The number of online businesses with poorly designed, badly optimized “mobile” sites is amazing.
Mobile search has already eclipsed desktop search in volume. If you don’t want to leave sales on the table, it’s vital that your site is optimized for mobile – and not purely from a technical perspective.
Make it as easy as possible for mobile visitors to buy whatever you’re selling. This may involve an extensive overhaul of your checkout process (see tip #18), or the design and launch of an entirely separate mobile site. Amazon’s mobile site is an excellent example of how mobile e-commerce can (and arguably should) be done, but you don’t need Amazon’s resources to create a compelling, user-friendly experience for visitors on mobile.
Navigation and user experience are among the most crucial elements of a well-designed, highly optimized mobile experience. The harder it is for visitors to find – and buy – what they want, the more likely they are to abandon your site altogether and take their business elsewhere. Pages should load near-instantaneously, and navigation should be logical. Don’t ask for too much information, only the bare minimum you need to either make the sale or market to prospects later. Allow visitors to come back to their carts later, even on another device. Don’t expect mobile visitors to convert in a single session, because they probably (almost definitely) won’t – but they might convert later, if you make it easy for them to do so.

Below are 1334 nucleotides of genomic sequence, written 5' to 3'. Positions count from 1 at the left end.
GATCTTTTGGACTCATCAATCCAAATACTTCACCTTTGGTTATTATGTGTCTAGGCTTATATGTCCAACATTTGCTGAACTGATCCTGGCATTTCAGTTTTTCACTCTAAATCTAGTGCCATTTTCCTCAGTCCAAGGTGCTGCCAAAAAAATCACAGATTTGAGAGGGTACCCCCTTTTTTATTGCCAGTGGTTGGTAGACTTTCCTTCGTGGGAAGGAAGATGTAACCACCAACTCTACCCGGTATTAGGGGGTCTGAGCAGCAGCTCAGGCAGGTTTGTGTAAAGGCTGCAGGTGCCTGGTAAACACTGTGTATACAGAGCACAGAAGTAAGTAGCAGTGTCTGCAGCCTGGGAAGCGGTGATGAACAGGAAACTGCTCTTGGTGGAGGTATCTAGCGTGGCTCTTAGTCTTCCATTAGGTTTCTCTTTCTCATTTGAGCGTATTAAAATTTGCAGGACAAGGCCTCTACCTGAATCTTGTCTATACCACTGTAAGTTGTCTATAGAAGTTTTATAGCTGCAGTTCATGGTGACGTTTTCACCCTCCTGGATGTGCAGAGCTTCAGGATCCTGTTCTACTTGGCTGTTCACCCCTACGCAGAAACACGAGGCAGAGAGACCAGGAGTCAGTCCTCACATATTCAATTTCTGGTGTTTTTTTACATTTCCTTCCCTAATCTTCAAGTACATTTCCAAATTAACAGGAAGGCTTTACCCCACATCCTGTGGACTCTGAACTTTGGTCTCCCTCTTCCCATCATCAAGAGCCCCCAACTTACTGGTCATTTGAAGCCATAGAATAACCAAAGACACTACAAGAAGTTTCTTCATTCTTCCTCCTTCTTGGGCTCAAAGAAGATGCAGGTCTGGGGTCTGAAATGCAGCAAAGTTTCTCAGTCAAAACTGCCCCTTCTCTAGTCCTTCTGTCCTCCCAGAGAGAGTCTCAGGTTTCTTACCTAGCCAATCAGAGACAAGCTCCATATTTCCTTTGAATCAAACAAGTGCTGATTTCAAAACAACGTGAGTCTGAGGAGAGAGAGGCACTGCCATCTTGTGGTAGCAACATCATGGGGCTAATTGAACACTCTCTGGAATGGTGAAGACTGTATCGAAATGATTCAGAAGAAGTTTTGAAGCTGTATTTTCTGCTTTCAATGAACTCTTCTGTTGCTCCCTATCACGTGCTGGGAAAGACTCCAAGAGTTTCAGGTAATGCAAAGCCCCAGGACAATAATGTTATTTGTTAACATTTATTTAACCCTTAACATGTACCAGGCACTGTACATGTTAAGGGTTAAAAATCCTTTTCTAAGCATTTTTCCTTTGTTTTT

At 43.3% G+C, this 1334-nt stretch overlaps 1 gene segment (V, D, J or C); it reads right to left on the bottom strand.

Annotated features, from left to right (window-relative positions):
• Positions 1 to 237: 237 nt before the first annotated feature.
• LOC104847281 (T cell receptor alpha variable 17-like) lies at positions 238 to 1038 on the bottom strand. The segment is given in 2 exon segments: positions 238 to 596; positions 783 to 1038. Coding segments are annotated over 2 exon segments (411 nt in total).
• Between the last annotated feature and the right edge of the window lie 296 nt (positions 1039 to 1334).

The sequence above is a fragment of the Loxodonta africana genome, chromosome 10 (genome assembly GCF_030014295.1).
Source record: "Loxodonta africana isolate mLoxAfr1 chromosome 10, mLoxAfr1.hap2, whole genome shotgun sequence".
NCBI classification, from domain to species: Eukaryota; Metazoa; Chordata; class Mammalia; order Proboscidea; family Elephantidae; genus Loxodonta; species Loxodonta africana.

Think of your mobile visitors and do everything you possibly can to make it effortless for them to buy from you while they’re on the go.
- Impress New Customers with an Amazing Follow-Up Email